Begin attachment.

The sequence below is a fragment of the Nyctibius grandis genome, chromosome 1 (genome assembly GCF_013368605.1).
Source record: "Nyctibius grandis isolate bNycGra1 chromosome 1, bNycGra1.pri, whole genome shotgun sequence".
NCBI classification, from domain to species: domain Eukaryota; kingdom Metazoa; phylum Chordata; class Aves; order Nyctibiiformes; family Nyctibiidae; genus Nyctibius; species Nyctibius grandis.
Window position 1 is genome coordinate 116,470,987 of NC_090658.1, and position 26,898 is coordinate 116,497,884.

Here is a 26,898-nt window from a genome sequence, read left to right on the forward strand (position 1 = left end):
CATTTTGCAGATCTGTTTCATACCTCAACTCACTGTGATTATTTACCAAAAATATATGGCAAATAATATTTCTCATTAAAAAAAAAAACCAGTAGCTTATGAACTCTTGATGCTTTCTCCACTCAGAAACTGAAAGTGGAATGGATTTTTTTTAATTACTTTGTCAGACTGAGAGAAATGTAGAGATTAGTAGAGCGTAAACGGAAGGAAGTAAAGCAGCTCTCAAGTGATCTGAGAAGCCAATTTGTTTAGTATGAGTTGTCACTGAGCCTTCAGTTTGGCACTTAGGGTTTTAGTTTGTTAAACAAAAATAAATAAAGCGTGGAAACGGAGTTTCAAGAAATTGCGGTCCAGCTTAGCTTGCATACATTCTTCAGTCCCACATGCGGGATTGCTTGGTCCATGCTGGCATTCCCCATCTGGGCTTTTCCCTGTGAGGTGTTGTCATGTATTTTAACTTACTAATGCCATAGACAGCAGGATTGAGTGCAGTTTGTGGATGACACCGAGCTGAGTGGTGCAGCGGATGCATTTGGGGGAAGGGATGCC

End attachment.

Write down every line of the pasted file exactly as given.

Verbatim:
The sequence below is a fragment of the Nyctibius grandis genome, chromosome 1 (genome assembly GCF_013368605.1).
Source record: "Nyctibius grandis isolate bNycGra1 chromosome 1, bNycGra1.pri, whole genome shotgun sequence".
NCBI classification, from domain to species: domain Eukaryota; kingdom Metazoa; phylum Chordata; class Aves; order Nyctibiiformes; family Nyctibiidae; genus Nyctibius; species Nyctibius grandis.
Window position 1 is genome coordinate 116,470,987 of NC_090658.1, and position 26,898 is coordinate 116,497,884.

Here is a 26,898-nt window from a genome sequence, read left to right on the forward strand (position 1 = left end):
CATTTTGCAGATCTGTTTCATACCTCAACTCACTGTGATTATTTACCAAAAATATATGGCAAATAATATTTCTCATTAAAAAAAAAAACCAGTAGCTTATGAACTCTTGATGCTTTCTCCACTCAGAAACTGAAAGTGGAATGGATTTTTTTTAATTACTTTGTCAGACTGAGAGAAATGTAGAGATTAGTAGAGCGTAAACGGAAGGAAGTAAAGCAGCTCTCAAGTGATCTGAGAAGCCAATTTGTTTAGTATGAGTTGTCACTGAGCCTTCAGTTTGGCACTTAGGGTTTTAGTTTGTTAAACAAAAATAAATAAAGCGTGGAAACGGAGTTTCAAGAAATTGCGGTCCAGCTTAGCTTGCATACATTCTTCAGTCCCACATGCGGGATTGCTTGGTCCATGCTGGCATTCCCCATCTGGGCTTTTCCCTGTGAGGTGTTGTCATGTATTTTAACTTACTAATGCCATAGACAGCAGGATTGAGTGCAGTTTGTGGATGACACCGAGCTGAGTGGTGCAGCGGATGCATTTGGGGGAAGGGATGCC